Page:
Molecular Structure of Testosterone
Testosterone (T) – perhaps one of the most important hormones for bodybuilding, or at least, one of the most common hormones in the human body. T is a primary sex hormone in men, and also highly anabolic. It is also found in women, but to a much lesser degree than men, men create, on average, twenty to thirty more times T than women.
Since T is highly anabolic, this means that it plays a role in “building of”, usually tissues in the body, ie. muscle mass. T also plays a role in protein synthesis which helps you repair muscle after an intense workout. Other anabolic effects with T is strength gain, this is fairly obvious, the more muscle mass you have, the heavier you can lift.
T is a steroid hormone, and like all other steroid hormones cholesterol is one of the precursors for its production. Most of the T in men is made in the testes, but also in smaller quantities in the adrenal cortex, which is found on top of the kidneys. In women, most of the T is synthesized in the ovaries.
In addition to its large role on muscle tissue synthesis, T indirectly affects muscle fiber’s protein content by promoting growth hormone release, which leads to insulin growth factor (IGF) synthesis and release from the liver. T also influences neural receptors to increase neurotransmitter release and initiate structural protein changes that alter the size of the neuromuscular junction, the gap between the pre-synapse and the cellular membrane of the muscle cell. These neural effects increase the force-production capabilities of skeletal muscle, thus more strength.
Luteinizing Hormone (LH) and Follicle-Stimulating Hormone (FSH)
These two hormones are gonadotropic hormones; a hormone released either from the anterior pituitary gland, which is found in the brain. FSH in males stimulates gernminal epithelium growth in the testes to promote sperm devolvement. LH also stimulates the testes to secrete T.
How exercise affects FSH and LH is still unknown, here are inconsistent reports that describe short-term exercise-association release. However, LH release works like a pulse; it has it peaks and low points, thus making it somewhat difficult to separate any specific exercise related changes from a normal pattern. But generally, LH concentration rises before exercise and peaks during recovery.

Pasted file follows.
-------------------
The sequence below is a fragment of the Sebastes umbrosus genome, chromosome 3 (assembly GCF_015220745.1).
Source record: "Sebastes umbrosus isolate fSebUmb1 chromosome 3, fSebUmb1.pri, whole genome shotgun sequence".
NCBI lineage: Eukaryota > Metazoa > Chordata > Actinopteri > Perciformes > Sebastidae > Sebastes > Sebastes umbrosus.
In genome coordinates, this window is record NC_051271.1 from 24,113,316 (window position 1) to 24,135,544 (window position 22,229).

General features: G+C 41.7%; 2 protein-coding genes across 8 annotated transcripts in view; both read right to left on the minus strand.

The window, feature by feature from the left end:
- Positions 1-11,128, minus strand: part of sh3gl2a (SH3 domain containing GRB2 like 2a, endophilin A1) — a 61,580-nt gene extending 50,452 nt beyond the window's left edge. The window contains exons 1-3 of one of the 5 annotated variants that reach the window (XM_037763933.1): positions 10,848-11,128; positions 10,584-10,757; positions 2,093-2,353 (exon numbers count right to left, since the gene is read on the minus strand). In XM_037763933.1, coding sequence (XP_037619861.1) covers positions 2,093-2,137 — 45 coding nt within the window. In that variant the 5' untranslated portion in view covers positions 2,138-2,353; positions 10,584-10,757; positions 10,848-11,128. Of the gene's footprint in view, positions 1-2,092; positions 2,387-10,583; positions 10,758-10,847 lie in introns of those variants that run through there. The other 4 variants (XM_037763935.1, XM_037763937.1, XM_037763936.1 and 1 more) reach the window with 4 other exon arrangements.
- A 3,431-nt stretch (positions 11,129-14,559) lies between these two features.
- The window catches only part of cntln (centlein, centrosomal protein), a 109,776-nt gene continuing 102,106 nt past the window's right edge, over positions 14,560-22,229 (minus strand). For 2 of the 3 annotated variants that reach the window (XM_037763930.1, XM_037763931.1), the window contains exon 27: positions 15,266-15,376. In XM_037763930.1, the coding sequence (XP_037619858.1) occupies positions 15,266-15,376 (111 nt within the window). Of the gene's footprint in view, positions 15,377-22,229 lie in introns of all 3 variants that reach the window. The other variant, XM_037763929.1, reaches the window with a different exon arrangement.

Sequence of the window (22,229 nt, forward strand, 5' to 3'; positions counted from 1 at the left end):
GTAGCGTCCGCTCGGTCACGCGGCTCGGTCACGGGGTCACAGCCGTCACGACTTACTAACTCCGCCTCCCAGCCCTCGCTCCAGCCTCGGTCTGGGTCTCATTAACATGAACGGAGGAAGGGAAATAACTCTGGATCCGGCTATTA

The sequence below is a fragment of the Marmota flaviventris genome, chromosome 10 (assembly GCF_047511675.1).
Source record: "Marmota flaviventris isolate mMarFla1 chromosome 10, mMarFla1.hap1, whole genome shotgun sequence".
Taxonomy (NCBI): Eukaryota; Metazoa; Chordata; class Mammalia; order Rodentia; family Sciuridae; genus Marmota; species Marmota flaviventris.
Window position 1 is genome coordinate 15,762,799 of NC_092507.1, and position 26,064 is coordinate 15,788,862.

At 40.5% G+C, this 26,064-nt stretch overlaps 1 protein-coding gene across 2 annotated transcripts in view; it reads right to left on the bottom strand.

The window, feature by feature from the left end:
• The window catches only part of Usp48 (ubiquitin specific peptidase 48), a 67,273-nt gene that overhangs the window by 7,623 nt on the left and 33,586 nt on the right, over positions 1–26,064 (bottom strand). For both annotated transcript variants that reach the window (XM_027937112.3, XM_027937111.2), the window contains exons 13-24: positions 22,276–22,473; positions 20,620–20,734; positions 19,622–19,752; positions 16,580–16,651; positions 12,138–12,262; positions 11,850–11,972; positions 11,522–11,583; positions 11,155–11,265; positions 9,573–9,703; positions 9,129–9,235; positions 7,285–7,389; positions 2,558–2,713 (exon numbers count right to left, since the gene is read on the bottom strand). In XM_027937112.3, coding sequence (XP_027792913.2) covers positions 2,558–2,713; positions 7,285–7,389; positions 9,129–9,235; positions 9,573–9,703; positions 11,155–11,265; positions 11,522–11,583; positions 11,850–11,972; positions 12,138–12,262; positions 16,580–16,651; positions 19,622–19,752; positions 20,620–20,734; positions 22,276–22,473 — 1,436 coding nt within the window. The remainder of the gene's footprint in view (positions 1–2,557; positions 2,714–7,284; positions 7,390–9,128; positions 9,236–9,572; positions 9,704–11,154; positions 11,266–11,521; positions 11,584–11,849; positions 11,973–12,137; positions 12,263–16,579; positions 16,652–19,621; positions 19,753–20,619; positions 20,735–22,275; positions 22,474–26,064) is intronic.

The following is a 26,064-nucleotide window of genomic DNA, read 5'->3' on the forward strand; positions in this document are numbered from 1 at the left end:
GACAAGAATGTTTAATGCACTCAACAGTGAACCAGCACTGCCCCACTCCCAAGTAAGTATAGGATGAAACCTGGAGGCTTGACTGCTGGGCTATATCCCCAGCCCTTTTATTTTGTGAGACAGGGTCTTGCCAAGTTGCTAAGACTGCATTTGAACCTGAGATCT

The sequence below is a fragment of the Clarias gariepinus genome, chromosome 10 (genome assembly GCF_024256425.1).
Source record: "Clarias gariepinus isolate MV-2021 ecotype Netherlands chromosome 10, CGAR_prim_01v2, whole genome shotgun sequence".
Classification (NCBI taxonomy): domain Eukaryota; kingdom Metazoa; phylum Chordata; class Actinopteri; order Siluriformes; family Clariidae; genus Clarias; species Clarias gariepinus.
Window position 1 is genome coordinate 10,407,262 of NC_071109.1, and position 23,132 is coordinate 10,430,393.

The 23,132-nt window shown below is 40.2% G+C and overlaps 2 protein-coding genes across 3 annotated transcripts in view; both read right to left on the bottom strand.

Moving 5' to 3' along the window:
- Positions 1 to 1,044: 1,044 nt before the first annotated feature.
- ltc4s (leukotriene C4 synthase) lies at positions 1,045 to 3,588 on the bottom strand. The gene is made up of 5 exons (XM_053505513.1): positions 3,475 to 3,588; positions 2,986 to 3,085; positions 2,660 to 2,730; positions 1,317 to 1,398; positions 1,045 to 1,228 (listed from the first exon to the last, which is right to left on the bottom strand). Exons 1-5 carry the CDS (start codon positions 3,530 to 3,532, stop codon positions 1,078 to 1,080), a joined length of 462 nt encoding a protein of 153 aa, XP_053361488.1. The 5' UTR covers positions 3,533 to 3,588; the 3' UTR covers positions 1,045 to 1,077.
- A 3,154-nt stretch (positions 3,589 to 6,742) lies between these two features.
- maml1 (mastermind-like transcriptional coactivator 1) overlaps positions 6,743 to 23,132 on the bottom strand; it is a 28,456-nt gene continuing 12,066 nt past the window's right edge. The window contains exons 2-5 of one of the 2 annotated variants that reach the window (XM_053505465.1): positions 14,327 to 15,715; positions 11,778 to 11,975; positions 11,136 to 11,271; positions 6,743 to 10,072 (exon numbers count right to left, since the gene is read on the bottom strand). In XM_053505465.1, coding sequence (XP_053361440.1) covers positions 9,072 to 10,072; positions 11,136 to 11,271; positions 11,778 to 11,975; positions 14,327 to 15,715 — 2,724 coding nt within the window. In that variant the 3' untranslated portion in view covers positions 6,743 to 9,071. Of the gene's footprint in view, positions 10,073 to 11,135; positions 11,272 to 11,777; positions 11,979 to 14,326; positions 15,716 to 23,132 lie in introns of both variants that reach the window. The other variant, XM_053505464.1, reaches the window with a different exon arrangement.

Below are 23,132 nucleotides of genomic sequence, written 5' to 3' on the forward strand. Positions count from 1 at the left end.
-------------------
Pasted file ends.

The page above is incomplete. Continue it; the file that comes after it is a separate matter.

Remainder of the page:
Growth Hormone, Exercise, and Tissue Synthesis
Growth hormone is a 191 amino acid, single chain polypeptide hormone, which is synthesized, stored and secreted by the cells within the anterior pituitary gland, which stimulates growth and cell reproduction.
Structure of Human Growth Hormone
Short term physical activity stimulates a sharp rise in GH pulse amplitude and the amount of hormone secreted per pulse. More importantly though, exercise stimulates release of GH isoforms with extended half-lifes as compared to normal GH, this will allow for the effects of GH to last longer on target tissues. Some of the most GH release benefits include muscle, bone, and connective tissue growth and remodeling. It also influences the choice of “fuel” during exercise, principally decreasing glucose uptake, increasing free fatty acid mobilization and enhancing liver gluconeogensis (the creation of glycogen). The net metabolic effect on increased exercise-induced GH production preserves plasma glucose concentration for central nervous system and muscle functions. Many of the growth-promoting effects of GH result from actions of an intermediary chemical messenger on different target tissues, rather than direct effect of GH itself. These peptide messengers, produced in the liver, are termed somataodmeials or insulin-like-growth factors because of there similar structure to insulin. These factors exert potent peripheral effects on the motor units of other tissues.
The mechanism on how exercise stimulates GH release to improve protein synthesis, and thus muscle hypertrophy (muscles growing in size), and it’s other effects is unknown. One hypothesis says that exercise directly stimulates GH release, or release of somatomedians from the liver or kidneys, which then in turn stimulates anabolic processes. Exercise also may indirectly affect GH by stimulating the cholinergic pathways to trigger GH release.
Trained and sedentary individual show similar increases in GH concentration when they exercise to exhaustion. In contrast though, the sedentary person maintains higher levels of GH for several hours into recovery. During a standard bout of sub-maximal exercise, sedentary individuals have a greater GH response. Because this absolute sub-maximal exercise level represents greater stress for the less fit person. GH release generally relates more to the relative strenuousness of physical effort.
Insulin-Like Growth Factors (IGF)
IGF’s mediates many of GH’s effects. In response to GH simulation, liver synthesize IGF-1, a 70-amino acid poly peptide and IGF-II (a 67-amino acid polypeptide, the total time for this process that requires 9 – 30 hours. IGF’s travel in the blood attached to one of five types of binding proteins for release as a free hormone to interact with specific receptors. The factors that influence IGF transport include the binding proteins within muscle, nutrition status and plasma insulin levels.
The time required for IGF synthesis to GH stimulation affects any IGF appearance during or immediately following exercise. This suggest that it’s release results from disruption of cells already containing IGF. Also, GH-mediated release of IGF with exercise may reflect a different time course than the typically observed in non-exercise conditions.
Kurt Kuhn - www.FUSIONBodybuilding.com